Energy and Environment

Op-Ed

Can Solar Solve India's Energy Woes?

Authors: Varun Sivaram and K. Dhru
World Economic Forum

As the world’s fourth largest consumer of electricity and the fastest growing source of global greenhouse gas emissions, India faces pressure to meet basic energy needs as well as to do its part in combating climate change. Solar power is so attractive because it promises to address both issues, but today it accounts for only 2%-3% of India’s energy demand, and India’s leadership will have to make several difficult decisions if this is to change, says Varun Sivaram.

See more in India; Energy Policy

Op-Ed

Why Climate Change Policy Won’t Hinge on International Talks

Author: Michael A. Levi
Fortune.com

World leaders gathered at a United Nations summit to kick off 15 months of negotiations aimed at finalizing a climate pact next December in Paris. Michael Levi argues that domestic policies rather than international climate talks will determine the fate of global efforts to tackle climate change.

See more in Global; Climate Change

Policy Innovation Memorandum No. 49

Breaking the Stalemate in U.S.-ROK Nuclear Cooperation Negotiations

Author: Scott A. Snyder

South Korea and the United States have reached an impasse in bilateral talks on nuclear cooperation. Senior Fellow Scott Snyder argues that the United States should extend the current agreement and make a follow-on agreement contingent on the results of an ongoing study on feasibility and proliferation risks of South Korea's right to enrich and reprocess U.S.-origin nuclear fuels.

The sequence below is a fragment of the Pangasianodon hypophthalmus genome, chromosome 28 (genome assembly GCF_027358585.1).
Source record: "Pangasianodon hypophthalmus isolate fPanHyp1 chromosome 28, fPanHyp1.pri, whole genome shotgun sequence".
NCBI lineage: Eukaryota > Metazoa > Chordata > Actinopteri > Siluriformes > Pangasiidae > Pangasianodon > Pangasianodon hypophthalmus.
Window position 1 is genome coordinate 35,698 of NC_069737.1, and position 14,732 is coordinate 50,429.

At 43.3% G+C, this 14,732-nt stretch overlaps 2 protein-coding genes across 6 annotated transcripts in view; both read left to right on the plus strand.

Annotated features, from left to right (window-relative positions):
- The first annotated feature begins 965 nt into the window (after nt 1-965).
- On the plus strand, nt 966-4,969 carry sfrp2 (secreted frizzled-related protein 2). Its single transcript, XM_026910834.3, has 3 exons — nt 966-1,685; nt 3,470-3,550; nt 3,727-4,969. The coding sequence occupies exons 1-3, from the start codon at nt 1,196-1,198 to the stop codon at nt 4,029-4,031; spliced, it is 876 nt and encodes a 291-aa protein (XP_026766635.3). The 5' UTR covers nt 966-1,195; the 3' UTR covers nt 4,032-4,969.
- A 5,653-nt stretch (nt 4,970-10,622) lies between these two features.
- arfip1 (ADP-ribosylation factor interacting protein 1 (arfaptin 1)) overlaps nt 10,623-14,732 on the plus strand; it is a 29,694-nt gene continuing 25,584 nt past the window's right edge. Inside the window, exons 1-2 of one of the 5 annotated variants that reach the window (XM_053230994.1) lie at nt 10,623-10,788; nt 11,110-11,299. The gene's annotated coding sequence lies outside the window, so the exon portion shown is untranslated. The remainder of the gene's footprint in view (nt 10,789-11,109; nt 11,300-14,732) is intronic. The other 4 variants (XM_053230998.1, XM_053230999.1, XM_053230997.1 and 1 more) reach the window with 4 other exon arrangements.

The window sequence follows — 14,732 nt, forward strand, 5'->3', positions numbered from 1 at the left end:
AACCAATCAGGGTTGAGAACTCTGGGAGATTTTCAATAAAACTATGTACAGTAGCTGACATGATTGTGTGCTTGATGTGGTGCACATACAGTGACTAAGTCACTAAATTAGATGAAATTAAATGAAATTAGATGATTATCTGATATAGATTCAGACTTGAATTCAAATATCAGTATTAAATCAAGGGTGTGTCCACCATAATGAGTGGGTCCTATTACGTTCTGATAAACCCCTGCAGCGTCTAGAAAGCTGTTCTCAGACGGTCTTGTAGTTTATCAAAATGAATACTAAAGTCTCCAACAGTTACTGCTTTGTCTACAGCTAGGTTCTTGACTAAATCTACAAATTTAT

See more in South Korea; Nuclear Energy

Interview

Clock Ticking on Iran Nuclear Deal

Daryl Kimball interviewed by Bernard Gwertzman

Without diplomatic progress over the next several weeks, world powers and Iran may squander their best opportunity for a comprehensive nuclear agreement, says expert Daryl G. Kimball.

See more in Iran; Nuclear Energy

Op-Ed

Extracting Justice: Battling Corruption in Resource-Rich Africa

Authors: Stewart M. Patrick and Isabella Bennett
devex

In Africa, the most daunting obstacle to economic growth is rampant corruption that robs citizens of billions of dollars every year. Improving governance in the extractive industries—which are particularly prone to corruption—would go a long way toward achieving more robust and inclusive prosperity, write Stewart M. Patrick and Isabella Bennett.

See more in Africa (sub-Saharan); Corruption and Bribery; Energy and Environment